The report focuses on the Rubiales-Pirirí (hereinafter Rubiales) and Quifa oil concessions, and was prepared based on official documents, interviews with numerous stakeholders including national authorities, companies and 598 surveys conducted with local residents, workers and indigenous communities. This report is being released only 11 days after operations at Rubiales, the country’s most productive oil field, were transferred from Pacific E&P to Colombian company Ecopetrol. Meanwhile Pacific E&P is currently undergoing insolvency proceedings in Canada to avoid bankruptcy.
Today NGOs ask the following question: "Who will assume responsibility at this point and provide remedy for social and environmental damage incurred over the course of the past years? The situation indicates that both Colombia and Canada have failed to meet their obligations to ensure that companies respect human rights and that victims are able to obtain redress. They must act now".
The report documents environmental damages and the apparent repeated breach of environmental licenses, particularly in the form of contamination discharged into Rubiales Creek (Caño Rubiales) and the unexplained generation of earthquakes in the municipality of Puerto Gaitan, which seem to be tied to the reinjection of production water. According to the National Seismological Network and the Colombian Geological Service, 976 earthquakes were recorded between April 2, 2013 and June 28, 2016, as opposed to 11 from 1999 to 2013.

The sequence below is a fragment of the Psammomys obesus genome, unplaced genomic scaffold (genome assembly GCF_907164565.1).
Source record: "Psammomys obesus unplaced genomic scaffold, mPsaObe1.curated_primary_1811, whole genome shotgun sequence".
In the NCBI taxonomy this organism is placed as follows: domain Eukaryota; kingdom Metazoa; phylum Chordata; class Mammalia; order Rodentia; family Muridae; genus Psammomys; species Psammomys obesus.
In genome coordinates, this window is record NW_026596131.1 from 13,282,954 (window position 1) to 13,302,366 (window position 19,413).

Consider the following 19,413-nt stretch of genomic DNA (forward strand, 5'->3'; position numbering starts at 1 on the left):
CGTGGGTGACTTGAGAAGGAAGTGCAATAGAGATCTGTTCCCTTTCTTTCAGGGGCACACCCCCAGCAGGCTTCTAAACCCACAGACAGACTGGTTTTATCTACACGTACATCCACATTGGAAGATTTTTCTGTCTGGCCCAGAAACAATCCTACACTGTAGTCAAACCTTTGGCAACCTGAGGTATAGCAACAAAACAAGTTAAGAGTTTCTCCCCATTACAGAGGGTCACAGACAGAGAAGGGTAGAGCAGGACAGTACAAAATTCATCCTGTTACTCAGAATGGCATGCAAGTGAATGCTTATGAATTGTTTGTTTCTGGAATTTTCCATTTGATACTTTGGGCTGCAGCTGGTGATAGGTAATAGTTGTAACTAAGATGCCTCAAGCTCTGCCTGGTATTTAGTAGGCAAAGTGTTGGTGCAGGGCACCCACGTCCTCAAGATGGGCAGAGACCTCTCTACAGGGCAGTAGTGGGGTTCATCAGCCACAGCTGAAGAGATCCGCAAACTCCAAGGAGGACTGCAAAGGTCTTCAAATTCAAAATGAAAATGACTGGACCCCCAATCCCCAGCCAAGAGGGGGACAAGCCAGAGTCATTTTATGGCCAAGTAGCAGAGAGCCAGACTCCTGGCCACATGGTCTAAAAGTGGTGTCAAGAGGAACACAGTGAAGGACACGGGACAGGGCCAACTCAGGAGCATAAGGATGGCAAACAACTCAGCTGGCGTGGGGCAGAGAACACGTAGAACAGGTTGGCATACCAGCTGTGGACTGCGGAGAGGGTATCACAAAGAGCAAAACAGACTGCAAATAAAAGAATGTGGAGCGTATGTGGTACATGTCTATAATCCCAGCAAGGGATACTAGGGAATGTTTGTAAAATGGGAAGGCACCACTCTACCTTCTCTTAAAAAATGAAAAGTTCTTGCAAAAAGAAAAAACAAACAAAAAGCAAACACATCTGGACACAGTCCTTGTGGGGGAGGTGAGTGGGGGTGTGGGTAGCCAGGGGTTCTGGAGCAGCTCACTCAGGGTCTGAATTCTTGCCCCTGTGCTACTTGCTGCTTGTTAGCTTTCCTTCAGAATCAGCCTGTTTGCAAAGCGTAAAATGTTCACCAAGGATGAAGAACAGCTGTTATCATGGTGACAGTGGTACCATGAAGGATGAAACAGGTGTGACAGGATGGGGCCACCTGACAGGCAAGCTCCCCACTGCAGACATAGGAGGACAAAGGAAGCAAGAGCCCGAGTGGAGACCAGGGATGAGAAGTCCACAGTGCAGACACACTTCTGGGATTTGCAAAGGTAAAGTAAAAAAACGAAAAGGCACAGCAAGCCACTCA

In this context, the rights of the Sikuani indigenous people to prior consultation has also been severely impacted by an imbalance between the company and communities in the absence of state control agencies. None of the prior consultation records indicate a presence of the Ombudsman’s Office or the Inspector General’s Office.
The report also describes repeated labor violations at the operations of Pacific and its subcontracted partners, and raises questions about illegal subcontracting. For example, it found that 76% of outsourced workers interviewed perform core permanent activities.
It also reveals what could qualify as illegal actions carried out by the multinational company and its security contractors, which impede employees’ rights to free association, in particular their right to join the Union Sindical Obrera (USO) and, encourage the use of the justice system to criminalize trade union, social, and environmental leaders in the region. The organizations had access to files containing information about intelligence activities regarding trade union leaders. Some 81% of the personnel surveyed felt that the company where they worked did not allow free and voluntary union membership, and 79% thought they could be fired in retaliation for joining the union USO.
The report forwards conclusions and recommendations to government entities, private companies, and the Canadian government to ensure human rights can be respected in communities that suffer from the effects of extractive projects.
To see all documents and annexes (in spanish),click here